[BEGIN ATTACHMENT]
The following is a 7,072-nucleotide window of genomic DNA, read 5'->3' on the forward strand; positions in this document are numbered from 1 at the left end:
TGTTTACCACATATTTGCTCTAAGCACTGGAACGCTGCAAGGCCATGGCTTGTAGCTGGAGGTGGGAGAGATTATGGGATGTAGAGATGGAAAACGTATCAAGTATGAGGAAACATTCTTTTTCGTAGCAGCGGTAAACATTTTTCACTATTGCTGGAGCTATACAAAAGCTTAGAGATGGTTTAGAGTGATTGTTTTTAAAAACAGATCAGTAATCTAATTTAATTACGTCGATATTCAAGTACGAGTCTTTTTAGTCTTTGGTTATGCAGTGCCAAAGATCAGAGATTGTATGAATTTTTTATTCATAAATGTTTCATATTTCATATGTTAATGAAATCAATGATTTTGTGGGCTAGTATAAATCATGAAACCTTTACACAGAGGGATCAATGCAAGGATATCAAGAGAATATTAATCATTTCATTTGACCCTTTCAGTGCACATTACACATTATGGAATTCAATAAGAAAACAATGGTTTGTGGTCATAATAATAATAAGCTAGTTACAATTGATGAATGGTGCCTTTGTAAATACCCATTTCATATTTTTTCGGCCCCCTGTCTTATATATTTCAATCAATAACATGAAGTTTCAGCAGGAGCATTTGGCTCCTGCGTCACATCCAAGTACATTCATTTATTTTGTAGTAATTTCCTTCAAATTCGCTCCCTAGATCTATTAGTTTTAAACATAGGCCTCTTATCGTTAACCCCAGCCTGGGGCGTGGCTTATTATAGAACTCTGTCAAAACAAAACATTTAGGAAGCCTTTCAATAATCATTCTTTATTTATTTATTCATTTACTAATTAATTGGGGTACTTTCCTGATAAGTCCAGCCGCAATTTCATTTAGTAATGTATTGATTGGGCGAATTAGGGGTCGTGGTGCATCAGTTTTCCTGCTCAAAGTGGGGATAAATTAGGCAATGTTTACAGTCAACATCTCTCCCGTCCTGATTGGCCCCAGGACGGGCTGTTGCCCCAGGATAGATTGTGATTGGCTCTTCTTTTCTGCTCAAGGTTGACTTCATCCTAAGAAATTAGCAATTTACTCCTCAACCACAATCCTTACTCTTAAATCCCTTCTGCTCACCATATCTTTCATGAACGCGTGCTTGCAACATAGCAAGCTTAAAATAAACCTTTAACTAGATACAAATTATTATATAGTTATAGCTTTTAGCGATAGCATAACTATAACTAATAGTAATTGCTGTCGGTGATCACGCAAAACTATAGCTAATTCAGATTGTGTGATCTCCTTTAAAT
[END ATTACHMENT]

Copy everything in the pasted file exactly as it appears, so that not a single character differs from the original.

The following is a 7,072-nucleotide window of genomic DNA, read 5'->3' on the forward strand; positions in this document are numbered from 1 at the left end:
TGTTTACCACATATTTGCTCTAAGCACTGGAACGCTGCAAGGCCATGGCTTGTAGCTGGAGGTGGGAGAGATTATGGGATGTAGAGATGGAAAACGTATCAAGTATGAGGAAACATTCTTTTTCGTAGCAGCGGTAAACATTTTTCACTATTGCTGGAGCTATACAAAAGCTTAGAGATGGTTTAGAGTGATTGTTTTTAAAAACAGATCAGTAATCTAATTTAATTACGTCGATATTCAAGTACGAGTCTTTTTAGTCTTTGGTTATGCAGTGCCAAAGATCAGAGATTGTATGAATTTTTTATTCATAAATGTTTCATATTTCATATGTTAATGAAATCAATGATTTTGTGGGCTAGTATAAATCATGAAACCTTTACACAGAGGGATCAATGCAAGGATATCAAGAGAATATTAATCATTTCATTTGACCCTTTCAGTGCACATTACACATTATGGAATTCAATAAGAAAACAATGGTTTGTGGTCATAATAATAATAAGCTAGTTACAATTGATGAATGGTGCCTTTGTAAATACCCATTTCATATTTTTTCGGCCCCCTGTCTTATATATTTCAATCAATAACATGAAGTTTCAGCAGGAGCATTTGGCTCCTGCGTCACATCCAAGTACATTCATTTATTTTGTAGTAATTTCCTTCAAATTCGCTCCCTAGATCTATTAGTTTTAAACATAGGCCTCTTATCGTTAACCCCAGCCTGGGGCGTGGCTTATTATAGAACTCTGTCAAAACAAAACATTTAGGAAGCCTTTCAATAATCATTCTTTATTTATTTATTCATTTACTAATTAATTGGGGTACTTTCCTGATAAGTCCAGCCGCAATTTCATTTAGTAATGTATTGATTGGGCGAATTAGGGGTCGTGGTGCATCAGTTTTCCTGCTCAAAGTGGGGATAAATTAGGCAATGTTTACAGTCAACATCTCTCCCGTCCTGATTGGCCCCAGGACGGGCTGTTGCCCCAGGATAGATTGTGATTGGCTCTTCTTTTCTGCTCAAGGTTGACTTCATCCTAAGAAATTAGCAATTTACTCCTCAACCACAATCCTTACTCTTAAATCCCTTCTGCTCACCATATCTTTCATGAACGCGTGCTTGCAACATAGCAAGCTTAAAATAAACCTTTAACTAGATACAAATTATTATATAGTTATAGCTTTTAGCGATAGCATAACTATAACTAATAGTAATTGCTGTCGGTGATCACGCAAAACTATAGCTAATTCAGATTGTGTGATCTCCTTTAAAT